Can the Military Be as Family-Friendly as Silicon Valley?
I hate to say, "I told you so" but ...
Did you happen to catch Defense Secretary Ashton Carter's speech last week? Probably not. Most of you probably had better things to do than watch the oh-so-riveting wall-to-wall coverage of mind-numbing bureaucracy on C-SPAN.
This is the 100th Must-Have Parent column -- that means I've written 100 columns of (hopefully) wise reflection on what it means to be in a family where the parenting load can't be shared equally despite having two hard-working, smart, well-meaning, fully committed adults.
So, to have the actual secretary of defense give a speech on what the Department of Defense can do to make life better for the Must-Do and Must-Have Parents in the military community -- well, that's my kind of vindication right there.
And what did he say, you ask? Because maybe you also have better things to do than to read that speech?
He announced the following DoD-wide initiatives that he says will strengthen support for and improve the quality of life of military families:
•12 weeks of fully paid maternity leave for active-duty new mothers. (It was previously 6 weeks.)
•14 days of fully paid paternity leave for active-duty new fathers. (It was previously 10 days.)
•On-base Child Development Centers (CDCs, which are basically daycare centers) will be open for 14 hours each day, to better accommodate active-duty parents' work schedules.
•Requiring that a "Mother's Room" be made available in every facility where more than 50 women work so that breastfeeding mothers will have a place to pump.
•More "reasonable accommodations" for service members "who face difficult family geographic situations while ... preserving our force's effectiveness." (I have no idea what this will mean in practice -- but it does sound nice. I assume he means allowing some service members the option of not moving.)
•Starting a pilot program to cover the cost of freezing sperm and eggs and IVF treatments for active-duty service members.
Also, bonus points to Secretary Carter for giving a shout-out to Sheryl Sandberg in his speech.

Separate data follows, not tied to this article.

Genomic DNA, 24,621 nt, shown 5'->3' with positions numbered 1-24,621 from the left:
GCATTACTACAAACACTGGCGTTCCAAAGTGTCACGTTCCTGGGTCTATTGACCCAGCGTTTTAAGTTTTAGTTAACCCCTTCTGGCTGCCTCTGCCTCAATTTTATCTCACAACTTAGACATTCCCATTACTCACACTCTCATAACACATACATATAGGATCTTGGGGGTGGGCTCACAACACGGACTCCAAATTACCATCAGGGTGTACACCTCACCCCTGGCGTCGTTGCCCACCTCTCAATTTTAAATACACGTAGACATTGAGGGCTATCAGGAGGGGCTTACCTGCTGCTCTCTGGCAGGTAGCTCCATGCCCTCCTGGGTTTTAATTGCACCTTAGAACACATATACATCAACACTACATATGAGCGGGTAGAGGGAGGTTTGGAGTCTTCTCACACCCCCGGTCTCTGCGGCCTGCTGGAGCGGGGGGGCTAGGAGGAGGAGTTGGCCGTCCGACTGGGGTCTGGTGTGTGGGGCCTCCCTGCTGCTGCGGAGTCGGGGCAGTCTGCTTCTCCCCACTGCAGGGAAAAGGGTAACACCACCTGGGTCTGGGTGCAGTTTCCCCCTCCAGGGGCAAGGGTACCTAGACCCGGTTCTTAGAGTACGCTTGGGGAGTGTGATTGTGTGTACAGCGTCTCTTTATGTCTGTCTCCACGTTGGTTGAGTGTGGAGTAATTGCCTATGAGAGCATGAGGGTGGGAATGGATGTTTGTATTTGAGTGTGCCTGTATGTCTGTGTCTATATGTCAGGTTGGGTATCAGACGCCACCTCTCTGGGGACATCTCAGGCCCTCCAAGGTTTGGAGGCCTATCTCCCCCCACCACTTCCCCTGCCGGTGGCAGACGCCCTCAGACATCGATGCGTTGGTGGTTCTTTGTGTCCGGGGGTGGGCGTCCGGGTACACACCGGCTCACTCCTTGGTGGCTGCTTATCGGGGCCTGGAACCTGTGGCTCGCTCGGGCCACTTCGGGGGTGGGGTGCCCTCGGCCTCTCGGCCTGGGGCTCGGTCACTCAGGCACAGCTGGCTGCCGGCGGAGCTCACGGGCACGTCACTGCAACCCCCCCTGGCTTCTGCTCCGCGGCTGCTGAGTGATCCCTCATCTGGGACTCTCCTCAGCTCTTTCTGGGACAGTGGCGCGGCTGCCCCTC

I truly love that Carter is taking action on these issues. He is the leader of the same fighting force that -- in some mean, dark corners -- still likes to insist, "If the Army (Navy, etc.) wanted you to have a family, it would have issued you one."
And I adore that Carter recognizes what many of us have been yelling for years, that helping military families function is not just the right thing to do, it's necessary to keep the best and the brightest people in uniform.
But ... it's still the Army. (And the Navy. And the Air Force. And the Marine Corps.) So I can't help but wonder how this will all play out. Work-life balance in the military will never -- and can never -- look the same as it does in the civilian world.
Twelve weeks of maternity leave is wonderful, but what if using all 12 weeks makes that new mom appear less committed in a work force where women are already at a disadvantage? Same for fourteen days of paternity leave -- will those days even get used if service members are penalized in real and perceived ways for asking for them?
Will some service members not be able to enjoy these more generous benefits at all?
And will allowing some to take more generous leave without losing their position mean that their co-workers will have to pull double-duty until they return? And what will that do to the work/life balance for everyone else?
Allowing service members to delay parenthood by funding fertility treatments is a generous gesture, but is it one that could mislead them into thinking that parenthood can be put off without risk to their and their future children's health, and to their own likelihood of fertility? And will tacit encouragement of delayed parenthood hurt the careers of those who choose NOT to delay parenthood?
And what about same-sex couples and families that choose to adopt? Who gets to take leave then? And will there be any funding for the considerable costs associated with adopting?
So many questions.
Carter is on the right track with these initiatives. But DoD isn't Google or Facebook. It isn't even like other government jobs. DoD will always have Must-Do Parents because theirs are jobs that simply must be done, and can't be done from home.
If, in chasing the best practices in corporate America DoD loses sight of what needs to be done to prop up the very different, very real needs of military families, I might once again be finding myself saying, "I told you so" -- and I'd really hate to do that.
|Rebekah Sanderlin Family and Spouse Military Parenting Featured|